Joe, you can't write even on a sentence by sentence level. There's no way you are ready to be Editor-in-Chief of anything.
Being "a little rusty" doesn't excuse screwing up the name of the site you're writing for, or struggling with they're/their and it's/its. Even though you've corrected those mistakes now, the subtler illiteracies in your post remain:
"App" doesn't need to be capitalised, and neither does "Smartphone".
"Before taking over the helm at Pocket Tactics, the website was..." - did the website take over the helm? No? Then you need to rewrite the sentence. This grammar mistake is called a "dangling present participle".
What's the unpaired apostrophe doing in 'controller App ?
But let's put aside the fact that you can't consistently write grammatical English: there's a far more serious problem with this post, Joe.
You're not on our side.
You're not writing to serve the interests of your readers. You're not writing games journalism. Anything you learned from your 6 years of games journalism seems to have been wiped away by two years of writing press releases.
You've written this from the point of view of games developers, not games players.
You spend the first three paragraphs explaining the problem that Pocket Tactics is going to solve *for developers*. They find it hard to get visibility for their products, F2P, tough market, blah blah, fine, I understand. But I read Pocket Tactics to solve a different (although related) problem: as a gamer, I want to find good or interesting new games to buy and play. That's *my* problem, and the problem that all your readers are here to solve.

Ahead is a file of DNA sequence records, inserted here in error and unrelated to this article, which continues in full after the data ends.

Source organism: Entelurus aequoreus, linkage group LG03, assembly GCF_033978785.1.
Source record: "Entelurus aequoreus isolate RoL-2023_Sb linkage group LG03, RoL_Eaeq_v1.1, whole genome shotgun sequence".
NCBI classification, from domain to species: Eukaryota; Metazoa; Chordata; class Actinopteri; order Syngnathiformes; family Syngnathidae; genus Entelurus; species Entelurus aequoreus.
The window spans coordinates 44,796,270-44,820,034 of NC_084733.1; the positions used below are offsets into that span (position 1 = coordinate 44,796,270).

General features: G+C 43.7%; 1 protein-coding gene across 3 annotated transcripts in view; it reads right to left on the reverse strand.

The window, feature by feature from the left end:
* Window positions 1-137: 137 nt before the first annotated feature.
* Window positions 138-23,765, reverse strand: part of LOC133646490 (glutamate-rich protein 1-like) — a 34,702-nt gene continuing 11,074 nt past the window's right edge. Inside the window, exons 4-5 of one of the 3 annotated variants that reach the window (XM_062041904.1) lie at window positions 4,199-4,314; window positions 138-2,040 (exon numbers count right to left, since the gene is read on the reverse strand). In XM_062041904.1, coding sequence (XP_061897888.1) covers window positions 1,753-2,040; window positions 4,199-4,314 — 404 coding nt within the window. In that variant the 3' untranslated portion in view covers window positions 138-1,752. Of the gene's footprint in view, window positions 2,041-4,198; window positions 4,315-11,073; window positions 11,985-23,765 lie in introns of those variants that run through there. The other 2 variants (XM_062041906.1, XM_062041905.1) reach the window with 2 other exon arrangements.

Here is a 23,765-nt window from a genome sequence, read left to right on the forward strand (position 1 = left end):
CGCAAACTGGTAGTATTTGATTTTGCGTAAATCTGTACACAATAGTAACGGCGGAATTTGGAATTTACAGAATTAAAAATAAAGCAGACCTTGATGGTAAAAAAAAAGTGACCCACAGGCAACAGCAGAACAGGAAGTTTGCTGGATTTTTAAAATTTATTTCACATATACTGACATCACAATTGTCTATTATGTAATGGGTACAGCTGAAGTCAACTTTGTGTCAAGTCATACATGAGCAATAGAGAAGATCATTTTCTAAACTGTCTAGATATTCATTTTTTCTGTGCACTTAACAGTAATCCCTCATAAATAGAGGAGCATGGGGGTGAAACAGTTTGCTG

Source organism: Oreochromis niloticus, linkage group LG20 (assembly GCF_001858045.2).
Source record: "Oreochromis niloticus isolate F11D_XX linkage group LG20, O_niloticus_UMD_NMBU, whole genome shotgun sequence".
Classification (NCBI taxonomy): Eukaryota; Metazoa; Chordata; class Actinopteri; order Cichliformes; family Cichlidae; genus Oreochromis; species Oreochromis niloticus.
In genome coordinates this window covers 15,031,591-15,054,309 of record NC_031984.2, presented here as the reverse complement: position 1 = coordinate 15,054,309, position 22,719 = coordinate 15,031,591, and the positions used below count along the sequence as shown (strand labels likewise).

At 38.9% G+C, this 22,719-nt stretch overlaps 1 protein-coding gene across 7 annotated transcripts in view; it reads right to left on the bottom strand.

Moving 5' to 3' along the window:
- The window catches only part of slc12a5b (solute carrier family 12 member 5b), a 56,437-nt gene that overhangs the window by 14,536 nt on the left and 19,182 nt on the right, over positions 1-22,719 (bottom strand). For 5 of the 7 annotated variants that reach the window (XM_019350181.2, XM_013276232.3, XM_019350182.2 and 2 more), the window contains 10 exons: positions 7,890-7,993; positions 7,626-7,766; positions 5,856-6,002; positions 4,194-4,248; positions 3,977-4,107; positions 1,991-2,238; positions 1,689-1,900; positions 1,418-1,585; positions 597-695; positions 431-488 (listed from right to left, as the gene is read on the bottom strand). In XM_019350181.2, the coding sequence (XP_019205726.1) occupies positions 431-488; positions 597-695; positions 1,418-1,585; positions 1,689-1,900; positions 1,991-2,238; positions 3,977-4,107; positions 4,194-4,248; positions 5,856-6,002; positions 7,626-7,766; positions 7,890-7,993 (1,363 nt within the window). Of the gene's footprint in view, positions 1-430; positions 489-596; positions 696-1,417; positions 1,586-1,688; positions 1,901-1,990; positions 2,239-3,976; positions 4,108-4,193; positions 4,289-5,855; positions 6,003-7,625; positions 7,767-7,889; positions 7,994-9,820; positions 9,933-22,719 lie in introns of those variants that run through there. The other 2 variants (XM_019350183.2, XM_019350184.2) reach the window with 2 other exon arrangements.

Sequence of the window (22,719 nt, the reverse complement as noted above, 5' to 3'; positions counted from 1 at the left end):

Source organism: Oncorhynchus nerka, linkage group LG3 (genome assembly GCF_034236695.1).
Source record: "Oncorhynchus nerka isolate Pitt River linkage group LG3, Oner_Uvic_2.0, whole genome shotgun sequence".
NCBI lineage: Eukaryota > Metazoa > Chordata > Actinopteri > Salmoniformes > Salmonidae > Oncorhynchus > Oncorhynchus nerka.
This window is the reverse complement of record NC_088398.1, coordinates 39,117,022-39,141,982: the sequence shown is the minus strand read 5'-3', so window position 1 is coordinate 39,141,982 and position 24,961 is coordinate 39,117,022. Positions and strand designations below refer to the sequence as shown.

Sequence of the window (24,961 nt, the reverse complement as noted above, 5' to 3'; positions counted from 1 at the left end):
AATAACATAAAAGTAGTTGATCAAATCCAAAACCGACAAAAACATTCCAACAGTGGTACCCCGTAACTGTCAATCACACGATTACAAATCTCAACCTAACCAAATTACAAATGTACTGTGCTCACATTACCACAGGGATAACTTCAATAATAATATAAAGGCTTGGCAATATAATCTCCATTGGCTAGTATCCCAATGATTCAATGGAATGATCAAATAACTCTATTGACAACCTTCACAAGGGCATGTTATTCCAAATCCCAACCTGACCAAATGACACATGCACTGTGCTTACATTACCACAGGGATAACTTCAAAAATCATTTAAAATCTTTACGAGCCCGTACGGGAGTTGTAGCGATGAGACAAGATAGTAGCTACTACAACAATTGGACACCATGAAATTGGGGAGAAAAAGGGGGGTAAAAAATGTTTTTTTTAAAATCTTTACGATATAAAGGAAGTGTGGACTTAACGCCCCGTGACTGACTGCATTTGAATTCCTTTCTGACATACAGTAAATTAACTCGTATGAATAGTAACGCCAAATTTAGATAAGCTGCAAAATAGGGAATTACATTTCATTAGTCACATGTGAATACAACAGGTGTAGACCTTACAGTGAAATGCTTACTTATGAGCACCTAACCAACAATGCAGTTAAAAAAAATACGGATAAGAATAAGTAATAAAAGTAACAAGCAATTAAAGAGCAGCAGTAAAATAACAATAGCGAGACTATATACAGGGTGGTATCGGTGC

Now, is Eon Altar a good or interesting game? This post gives me no clue. It just talks abstractly of how "Eon Altar players use their Smartphones (sic)". The two paragraphs you use to describe the game mechanics make it sound like it might be an interesting game, but is it worth my time and money buying it and getting together 0-3 other players to try it? I have no idea.
The old Pocket Tactics would sometimes announce that a game was available before reviewing it, but at least they'd indicate if a review was forthcoming, and venture an opinion about whether the game looked promising, and give maybe give some context about what the developer has done before; but this post concludes with "Check it out, see what you think." (This grammar mistake is called a run-on sentence). That's useless to us. That's telling us to do the work that we wanted you to do. All you've written is a press release. And if the strategy is to turn this into a press release outlet, you're rapidly going to lose your audience.